2. Vaccination

Many of us would be familiar with the term vaccination by now, and how it is an important tool to protect ourselves from contagious and deadly diseases. Similarly, vaccination has been used by veterinarians for hundreds of years to protect animals from diseases. Just like how a human child needs to receive a series of vaccines in his or her early stages of life, young puppies and kittens also require their own sets of vaccination to help protect them during this vulnerable period as their immune system is still maturing. As they grow and enter adulthood, our pets will need to receive booster vaccinations (usually yearly or 3-yearly, depending on the vaccine and health status of the animal) to ensure that they stay protected for the rest of their lives. As the disease prevalence status in every country is different, veterinarians in Singapore have come together to publish the inaugural “Singapore Vaccination Guidelines for Dogs and Cats” in 2020. The aim of the guidelines is to help pet owners understand more about pet vaccinations and the requirements suited to the local disease context. By ensuring their pet is up-to-date with vaccinations, owners are essentially protecting their pets from diseases that can be very difficult and costly to treat.

3. Parasite Prevention

Parasites are another “invisible enemy” of our pets. Many of the parasites like fleas, mites, intestinal worms would require special tools and microscopes to examine them, hence they are often “well-hidden” in our animals, until our pets start developing clinical signs such as scratching. Even if the animal does not leave the household, it can still be susceptible to parasite infections as parasites can be brought home by owner on their clothing and shoes. Some deadly parasites like the heartworm can also be spread via mosquitoes. Thankfully, there are many safe and convenient parasite prevention products in the market. Many of these products comes in the form of a monthly pill or application onto the animal’s skin. Often times, pets come into the clinic with a parasite infection due to owners “forgetting” or not following through with the routine parasite prevention. This is a risky behaviour as it exposes the pet to unnecessary infection risk, which reduces their quality of life (e.g. persistent itch due to mites) or can even be deadly (e.g. heartworm).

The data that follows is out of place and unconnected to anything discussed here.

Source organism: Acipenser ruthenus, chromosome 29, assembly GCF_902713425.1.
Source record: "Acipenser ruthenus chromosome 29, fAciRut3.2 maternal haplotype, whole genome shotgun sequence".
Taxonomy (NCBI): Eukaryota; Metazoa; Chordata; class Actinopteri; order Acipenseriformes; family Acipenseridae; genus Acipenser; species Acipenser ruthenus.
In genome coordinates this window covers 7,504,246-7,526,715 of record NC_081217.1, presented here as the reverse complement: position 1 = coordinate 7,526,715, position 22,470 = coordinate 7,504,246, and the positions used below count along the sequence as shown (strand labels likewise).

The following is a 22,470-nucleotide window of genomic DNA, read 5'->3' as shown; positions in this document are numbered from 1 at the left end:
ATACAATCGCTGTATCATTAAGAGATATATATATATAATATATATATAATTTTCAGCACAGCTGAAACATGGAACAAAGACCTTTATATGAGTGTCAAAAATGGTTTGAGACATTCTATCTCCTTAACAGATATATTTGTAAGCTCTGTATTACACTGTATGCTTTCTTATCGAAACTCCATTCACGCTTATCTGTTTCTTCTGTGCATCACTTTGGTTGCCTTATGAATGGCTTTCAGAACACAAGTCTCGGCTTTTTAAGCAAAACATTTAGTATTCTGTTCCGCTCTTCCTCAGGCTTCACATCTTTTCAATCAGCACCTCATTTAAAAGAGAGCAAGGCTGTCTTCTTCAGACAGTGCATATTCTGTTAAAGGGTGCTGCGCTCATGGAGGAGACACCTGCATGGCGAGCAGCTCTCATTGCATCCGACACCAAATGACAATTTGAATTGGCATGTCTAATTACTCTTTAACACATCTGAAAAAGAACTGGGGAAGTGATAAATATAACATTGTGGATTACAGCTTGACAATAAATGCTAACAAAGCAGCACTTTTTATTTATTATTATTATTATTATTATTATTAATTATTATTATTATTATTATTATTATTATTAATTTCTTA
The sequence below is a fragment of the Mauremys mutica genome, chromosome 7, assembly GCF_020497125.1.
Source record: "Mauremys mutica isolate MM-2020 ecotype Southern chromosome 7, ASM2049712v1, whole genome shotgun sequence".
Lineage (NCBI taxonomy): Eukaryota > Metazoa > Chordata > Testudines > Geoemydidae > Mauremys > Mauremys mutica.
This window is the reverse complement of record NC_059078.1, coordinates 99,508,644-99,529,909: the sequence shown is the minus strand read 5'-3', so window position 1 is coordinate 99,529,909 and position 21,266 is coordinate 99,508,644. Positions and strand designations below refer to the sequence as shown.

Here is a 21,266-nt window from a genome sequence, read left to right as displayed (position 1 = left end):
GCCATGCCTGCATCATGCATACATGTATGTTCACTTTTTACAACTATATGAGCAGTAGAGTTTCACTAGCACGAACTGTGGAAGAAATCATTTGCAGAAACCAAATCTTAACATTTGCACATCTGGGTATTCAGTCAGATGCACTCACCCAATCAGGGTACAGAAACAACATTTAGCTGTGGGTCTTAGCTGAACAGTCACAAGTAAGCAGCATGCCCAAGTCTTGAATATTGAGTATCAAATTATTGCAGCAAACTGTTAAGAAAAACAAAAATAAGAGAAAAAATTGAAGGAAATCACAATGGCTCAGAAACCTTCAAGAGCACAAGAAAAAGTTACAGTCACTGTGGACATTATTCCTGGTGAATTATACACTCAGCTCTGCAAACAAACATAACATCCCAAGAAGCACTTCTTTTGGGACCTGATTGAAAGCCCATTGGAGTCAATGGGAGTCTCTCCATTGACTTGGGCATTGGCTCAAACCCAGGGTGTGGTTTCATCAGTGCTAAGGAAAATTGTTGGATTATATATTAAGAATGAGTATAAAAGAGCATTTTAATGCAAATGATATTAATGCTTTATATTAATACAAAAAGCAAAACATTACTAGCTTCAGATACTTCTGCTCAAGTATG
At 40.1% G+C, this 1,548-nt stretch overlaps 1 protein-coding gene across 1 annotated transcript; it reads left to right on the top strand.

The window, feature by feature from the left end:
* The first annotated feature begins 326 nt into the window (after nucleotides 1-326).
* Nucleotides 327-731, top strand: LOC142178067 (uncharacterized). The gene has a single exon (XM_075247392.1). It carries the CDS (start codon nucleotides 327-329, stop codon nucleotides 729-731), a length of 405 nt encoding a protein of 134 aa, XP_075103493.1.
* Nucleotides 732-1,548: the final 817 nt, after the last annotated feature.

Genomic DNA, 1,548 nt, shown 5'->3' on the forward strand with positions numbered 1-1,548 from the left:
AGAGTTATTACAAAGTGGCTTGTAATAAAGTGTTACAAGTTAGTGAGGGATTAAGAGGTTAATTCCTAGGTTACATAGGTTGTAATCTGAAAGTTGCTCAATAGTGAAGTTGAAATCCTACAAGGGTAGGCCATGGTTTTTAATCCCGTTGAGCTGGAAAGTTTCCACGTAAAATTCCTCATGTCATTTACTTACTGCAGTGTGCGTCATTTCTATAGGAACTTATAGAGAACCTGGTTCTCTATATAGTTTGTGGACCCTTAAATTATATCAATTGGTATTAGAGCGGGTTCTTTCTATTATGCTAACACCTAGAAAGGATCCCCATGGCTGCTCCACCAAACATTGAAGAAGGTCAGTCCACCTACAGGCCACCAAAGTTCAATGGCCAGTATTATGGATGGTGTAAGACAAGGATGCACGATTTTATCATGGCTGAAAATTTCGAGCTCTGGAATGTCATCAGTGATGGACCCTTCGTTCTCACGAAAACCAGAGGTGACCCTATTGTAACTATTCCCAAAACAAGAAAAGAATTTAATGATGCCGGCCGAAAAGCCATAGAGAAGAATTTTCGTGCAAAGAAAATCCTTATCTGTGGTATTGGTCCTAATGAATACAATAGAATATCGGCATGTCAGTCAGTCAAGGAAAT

Build the human-animal bond by staying informed

As humans, many of us are drawn towards nature and the wonderful living creatures that we share this world with. As pet owners, there is an added responsibility to stay educated about what it takes to provide and care for their pet. Being able to understand the needs of our pets, and providing above and beyond what it takes for them to lead a good quality of life is a rewarding experience and is a journey that dedicated owners enjoy due to the strong human-animal bond that they experienced with their furry companions.


Dr. Han Zi Yang
BVSc (Honours), UniMelb

About the writer: Who is Dr. Han?

As a veterinarian, I am in a very privileged position to work closely with animals as well as the people that takes care of them. My work has exposed me to diverse segments of the animal sector, from agriculture, to pets, community animals, public health, international trade and even wildlife. I have now started my own veterinary consultancy firm, VetTrust Singapore, with the aim of helping raise the animal health and welfare standards in Singapore and the region by providing veterinary consulting help and solutions to animal-related businesses.